Draft amendment to law promises to clean up and better regulate the platform economy
On Oct 19, for the first time, China proposed major changes to its Antimonopoly Law since its enaction in 2008. The Standing Committee of the National People”s Congress, China’s top legislature, received a draft amendment to the Anti-monopoly Law for the first reading.
What necessitated the proposed amendment was the fervent desire to streamline and regulate China’s massive platform economy that was tending to grow too big and too fast in a haphazard way that threatened to create monopolies and destabilize the economy.
Industry insiders said when the NPC Standing Committee amends the law after due deliberations, the revised law will ensure the healthy development of the multibilliondollar platform industry, which is now considered a key part of the larger economy.
The term platform economy refers to online marketplaces and other similar operations or businesses based on computer systems that allow consumers, entrepreneurs, businesses and the general public to connect, share resources, or sell products or services.
Industry insiders roughly divide platform-based companies into two categories: information aggregation platforms and platforms providing transaction, logistics and other services.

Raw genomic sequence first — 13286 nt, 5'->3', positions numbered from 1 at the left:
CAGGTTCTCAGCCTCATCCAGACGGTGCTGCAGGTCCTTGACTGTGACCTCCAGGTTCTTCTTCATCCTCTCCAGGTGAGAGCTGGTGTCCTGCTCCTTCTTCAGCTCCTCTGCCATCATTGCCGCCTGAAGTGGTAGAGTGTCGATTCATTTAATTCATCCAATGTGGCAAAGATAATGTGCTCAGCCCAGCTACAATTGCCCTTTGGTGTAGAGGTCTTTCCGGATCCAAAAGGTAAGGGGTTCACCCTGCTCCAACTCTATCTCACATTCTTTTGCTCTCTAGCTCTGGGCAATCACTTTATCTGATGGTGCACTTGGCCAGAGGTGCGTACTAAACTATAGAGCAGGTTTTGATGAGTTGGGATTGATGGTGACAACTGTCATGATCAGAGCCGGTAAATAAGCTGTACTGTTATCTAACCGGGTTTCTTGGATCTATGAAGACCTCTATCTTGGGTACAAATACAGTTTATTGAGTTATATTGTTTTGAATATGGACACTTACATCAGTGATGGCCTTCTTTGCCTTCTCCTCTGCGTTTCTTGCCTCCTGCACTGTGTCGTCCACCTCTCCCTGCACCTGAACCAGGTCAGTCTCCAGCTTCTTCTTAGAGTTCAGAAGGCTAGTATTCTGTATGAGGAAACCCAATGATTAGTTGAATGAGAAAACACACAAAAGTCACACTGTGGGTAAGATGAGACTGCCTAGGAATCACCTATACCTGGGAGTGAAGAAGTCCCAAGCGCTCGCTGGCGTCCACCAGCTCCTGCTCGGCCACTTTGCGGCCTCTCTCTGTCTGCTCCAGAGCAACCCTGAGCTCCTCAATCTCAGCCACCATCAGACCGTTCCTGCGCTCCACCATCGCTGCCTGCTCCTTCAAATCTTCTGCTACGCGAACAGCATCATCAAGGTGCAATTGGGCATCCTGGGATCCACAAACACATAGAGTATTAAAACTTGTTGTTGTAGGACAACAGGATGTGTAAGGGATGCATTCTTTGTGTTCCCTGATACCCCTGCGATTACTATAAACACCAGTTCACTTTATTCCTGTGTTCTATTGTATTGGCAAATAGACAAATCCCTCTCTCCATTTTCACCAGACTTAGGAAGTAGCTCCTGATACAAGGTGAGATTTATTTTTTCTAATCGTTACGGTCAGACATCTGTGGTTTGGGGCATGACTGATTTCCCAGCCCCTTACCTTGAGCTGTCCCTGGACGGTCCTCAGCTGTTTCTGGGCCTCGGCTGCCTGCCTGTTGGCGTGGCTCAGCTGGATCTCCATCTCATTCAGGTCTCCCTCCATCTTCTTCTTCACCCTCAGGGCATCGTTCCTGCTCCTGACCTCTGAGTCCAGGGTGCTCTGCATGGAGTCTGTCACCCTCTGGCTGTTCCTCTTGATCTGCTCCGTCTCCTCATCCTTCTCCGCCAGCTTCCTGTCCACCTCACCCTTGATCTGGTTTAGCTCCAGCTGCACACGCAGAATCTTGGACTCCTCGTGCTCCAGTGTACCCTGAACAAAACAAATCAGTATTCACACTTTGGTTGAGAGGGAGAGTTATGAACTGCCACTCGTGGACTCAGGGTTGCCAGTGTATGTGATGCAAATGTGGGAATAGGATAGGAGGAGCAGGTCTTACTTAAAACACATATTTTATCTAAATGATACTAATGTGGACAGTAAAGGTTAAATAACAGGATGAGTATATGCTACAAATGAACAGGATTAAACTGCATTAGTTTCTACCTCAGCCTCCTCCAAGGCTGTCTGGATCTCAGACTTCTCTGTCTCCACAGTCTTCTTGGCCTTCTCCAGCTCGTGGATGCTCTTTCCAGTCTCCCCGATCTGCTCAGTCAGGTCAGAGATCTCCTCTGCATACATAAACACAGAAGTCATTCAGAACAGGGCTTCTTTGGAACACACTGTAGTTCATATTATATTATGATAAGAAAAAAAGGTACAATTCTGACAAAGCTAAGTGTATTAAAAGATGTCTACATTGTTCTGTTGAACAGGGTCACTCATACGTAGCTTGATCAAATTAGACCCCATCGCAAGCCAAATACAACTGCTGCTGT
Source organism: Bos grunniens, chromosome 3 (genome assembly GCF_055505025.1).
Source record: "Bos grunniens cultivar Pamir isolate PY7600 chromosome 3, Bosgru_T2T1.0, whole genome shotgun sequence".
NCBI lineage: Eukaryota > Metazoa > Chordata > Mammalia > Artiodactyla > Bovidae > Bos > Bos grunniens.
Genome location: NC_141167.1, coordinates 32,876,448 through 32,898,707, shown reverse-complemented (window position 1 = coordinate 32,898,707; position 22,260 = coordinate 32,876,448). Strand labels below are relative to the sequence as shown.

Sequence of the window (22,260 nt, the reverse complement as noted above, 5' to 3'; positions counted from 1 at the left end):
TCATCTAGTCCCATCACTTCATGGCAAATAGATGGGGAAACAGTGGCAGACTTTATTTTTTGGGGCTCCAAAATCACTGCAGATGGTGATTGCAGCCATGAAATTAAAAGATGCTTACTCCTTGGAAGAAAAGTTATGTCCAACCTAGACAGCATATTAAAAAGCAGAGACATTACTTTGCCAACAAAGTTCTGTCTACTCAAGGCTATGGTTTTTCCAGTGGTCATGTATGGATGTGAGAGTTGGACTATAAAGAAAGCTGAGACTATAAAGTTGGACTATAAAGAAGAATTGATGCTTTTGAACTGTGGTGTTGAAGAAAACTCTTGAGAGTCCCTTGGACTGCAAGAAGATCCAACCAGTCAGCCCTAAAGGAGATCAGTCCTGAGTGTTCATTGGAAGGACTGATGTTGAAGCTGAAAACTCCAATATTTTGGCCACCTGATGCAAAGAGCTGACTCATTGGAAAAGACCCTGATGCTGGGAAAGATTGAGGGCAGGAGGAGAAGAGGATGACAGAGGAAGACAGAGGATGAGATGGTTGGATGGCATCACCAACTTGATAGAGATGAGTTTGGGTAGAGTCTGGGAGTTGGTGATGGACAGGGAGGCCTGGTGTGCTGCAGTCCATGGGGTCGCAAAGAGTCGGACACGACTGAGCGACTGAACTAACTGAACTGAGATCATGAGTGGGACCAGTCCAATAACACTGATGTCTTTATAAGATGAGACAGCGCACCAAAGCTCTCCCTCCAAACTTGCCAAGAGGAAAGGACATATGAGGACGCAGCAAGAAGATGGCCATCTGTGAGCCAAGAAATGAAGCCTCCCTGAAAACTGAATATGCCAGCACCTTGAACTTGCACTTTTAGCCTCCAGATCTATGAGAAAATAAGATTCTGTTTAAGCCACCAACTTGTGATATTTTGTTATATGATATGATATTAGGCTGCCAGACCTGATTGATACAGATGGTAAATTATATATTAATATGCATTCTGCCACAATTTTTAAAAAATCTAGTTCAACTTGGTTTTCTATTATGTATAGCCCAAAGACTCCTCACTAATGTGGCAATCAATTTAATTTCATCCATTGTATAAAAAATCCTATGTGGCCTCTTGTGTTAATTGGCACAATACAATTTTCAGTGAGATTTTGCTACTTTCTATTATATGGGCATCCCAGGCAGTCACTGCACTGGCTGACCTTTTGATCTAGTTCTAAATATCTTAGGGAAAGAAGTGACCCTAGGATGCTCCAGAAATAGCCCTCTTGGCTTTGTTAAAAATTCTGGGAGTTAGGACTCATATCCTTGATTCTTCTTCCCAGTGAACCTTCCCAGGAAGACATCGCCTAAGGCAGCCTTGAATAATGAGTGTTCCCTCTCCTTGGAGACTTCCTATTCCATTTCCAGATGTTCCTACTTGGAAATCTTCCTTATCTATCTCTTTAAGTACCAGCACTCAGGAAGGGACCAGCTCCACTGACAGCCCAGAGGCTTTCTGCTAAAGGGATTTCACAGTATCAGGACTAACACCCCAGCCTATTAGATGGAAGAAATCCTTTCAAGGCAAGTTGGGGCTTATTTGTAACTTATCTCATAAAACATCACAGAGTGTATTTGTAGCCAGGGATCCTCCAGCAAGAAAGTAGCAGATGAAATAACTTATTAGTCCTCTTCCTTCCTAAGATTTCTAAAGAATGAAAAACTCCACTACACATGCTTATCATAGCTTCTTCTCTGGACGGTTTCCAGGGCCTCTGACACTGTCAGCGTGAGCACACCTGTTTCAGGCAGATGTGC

In an explanatory note, Zhang Gong, director of the State Administration for Market Regulation, said that since 2008, the Anti-monopoly Law in its existing form has already played an important role in protecting fair competition, improving the efficiency of economic operations, safeguarding consumers’ and the public’s interests, and promoting high-quality development.
Zhang, however, said some problems regarding inadequate penalties for certain monopolistic behavior emerged during the implementation of the law, and more efforts should be made to improve law enforcement.
The draft amendment this time will clarify the basic position of competition policy and the legal status of the fair competition review system. Fair competition reviews shall be conducted when rules involving the economic activities of market entities are made, Xinhua reported.
The move is a response to recent developments involving a string of Chinese internet heavyweights, including Alibaba Group Holding Ltd, Tencent Holdings Ltd, Meituan, JD and Suning.com－all have been investigated or fined for alleged monopolistic behavior since last year.
“One of the main goals of recent antitrust efforts is to offer timely responses to monopoly cases that are related to platform-based companies and the overall sector,” said Sun Jin, director of the Competition Law and Policy Research Center at Wuhan University, who participated in the proceedings relating to the proposed amendment to the Antimonopoly Law.
“Why recent anti-monopoly cases are focused on platform-based companies is because a group of internet platforms developed into giant platforms in the digital era and have extensive market influence, which resulted in a series of new monopolistic behaviors that needed to be regulated in a timely manner,” Sun said.
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